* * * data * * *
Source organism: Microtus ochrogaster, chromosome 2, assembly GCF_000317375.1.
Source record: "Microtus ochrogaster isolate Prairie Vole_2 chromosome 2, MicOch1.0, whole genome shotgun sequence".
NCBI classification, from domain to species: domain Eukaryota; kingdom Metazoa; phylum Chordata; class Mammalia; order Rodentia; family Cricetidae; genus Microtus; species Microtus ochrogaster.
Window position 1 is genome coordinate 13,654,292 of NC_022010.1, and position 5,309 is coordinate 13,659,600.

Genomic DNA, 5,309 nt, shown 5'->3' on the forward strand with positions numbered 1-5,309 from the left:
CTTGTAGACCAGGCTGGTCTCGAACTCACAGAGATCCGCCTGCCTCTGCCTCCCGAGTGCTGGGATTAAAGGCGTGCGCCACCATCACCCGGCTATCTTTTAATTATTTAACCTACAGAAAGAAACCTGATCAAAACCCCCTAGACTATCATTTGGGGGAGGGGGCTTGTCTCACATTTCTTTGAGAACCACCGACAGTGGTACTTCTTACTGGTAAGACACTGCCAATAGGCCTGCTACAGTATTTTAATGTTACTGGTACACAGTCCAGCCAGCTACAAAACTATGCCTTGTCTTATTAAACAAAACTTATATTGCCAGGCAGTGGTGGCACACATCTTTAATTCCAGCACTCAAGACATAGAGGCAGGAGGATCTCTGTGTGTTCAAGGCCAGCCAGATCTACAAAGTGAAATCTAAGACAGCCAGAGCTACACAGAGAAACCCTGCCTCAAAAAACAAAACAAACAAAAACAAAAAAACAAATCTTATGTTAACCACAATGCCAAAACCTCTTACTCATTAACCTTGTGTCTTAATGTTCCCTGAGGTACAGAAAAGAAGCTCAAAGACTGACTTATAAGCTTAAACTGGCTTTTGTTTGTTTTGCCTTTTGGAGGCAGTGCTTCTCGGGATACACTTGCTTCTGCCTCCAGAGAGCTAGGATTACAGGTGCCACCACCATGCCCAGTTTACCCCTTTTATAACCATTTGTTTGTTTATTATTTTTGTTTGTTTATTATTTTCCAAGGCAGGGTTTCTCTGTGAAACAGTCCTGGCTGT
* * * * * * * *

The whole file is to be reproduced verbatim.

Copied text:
Source organism: Microtus ochrogaster, chromosome 2, assembly GCF_000317375.1.
Source record: "Microtus ochrogaster isolate Prairie Vole_2 chromosome 2, MicOch1.0, whole genome shotgun sequence".
NCBI classification, from domain to species: domain Eukaryota; kingdom Metazoa; phylum Chordata; class Mammalia; order Rodentia; family Cricetidae; genus Microtus; species Microtus ochrogaster.
Window position 1 is genome coordinate 13,654,292 of NC_022010.1, and position 5,309 is coordinate 13,659,600.

Genomic DNA, 5,309 nt, shown 5'->3' on the forward strand with positions numbered 1-5,309 from the left:
CTTGTAGACCAGGCTGGTCTCGAACTCACAGAGATCCGCCTGCCTCTGCCTCCCGAGTGCTGGGATTAAAGGCGTGCGCCACCATCACCCGGCTATCTTTTAATTATTTAACCTACAGAAAGAAACCTGATCAAAACCCCCTAGACTATCATTTGGGGGAGGGGGCTTGTCTCACATTTCTTTGAGAACCACCGACAGTGGTACTTCTTACTGGTAAGACACTGCCAATAGGCCTGCTACAGTATTTTAATGTTACTGGTACACAGTCCAGCCAGCTACAAAACTATGCCTTGTCTTATTAAACAAAACTTATATTGCCAGGCAGTGGTGGCACACATCTTTAATTCCAGCACTCAAGACATAGAGGCAGGAGGATCTCTGTGTGTTCAAGGCCAGCCAGATCTACAAAGTGAAATCTAAGACAGCCAGAGCTACACAGAGAAACCCTGCCTCAAAAAACAAAACAAACAAAAACAAAAAAACAAATCTTATGTTAACCACAATGCCAAAACCTCTTACTCATTAACCTTGTGTCTTAATGTTCCCTGAGGTACAGAAAAGAAGCTCAAAGACTGACTTATAAGCTTAAACTGGCTTTTGTTTGTTTTGCCTTTTGGAGGCAGTGCTTCTCGGGATACACTTGCTTCTGCCTCCAGAGAGCTAGGATTACAGGTGCCACCACCATGCCCAGTTTACCCCTTTTATAACCATTTGTTTGTTTATTATTTTTGTTTGTTTATTATTTTCCAAGGCAGGGTTTCTCTGTGAAACAGTCCTGGCTGT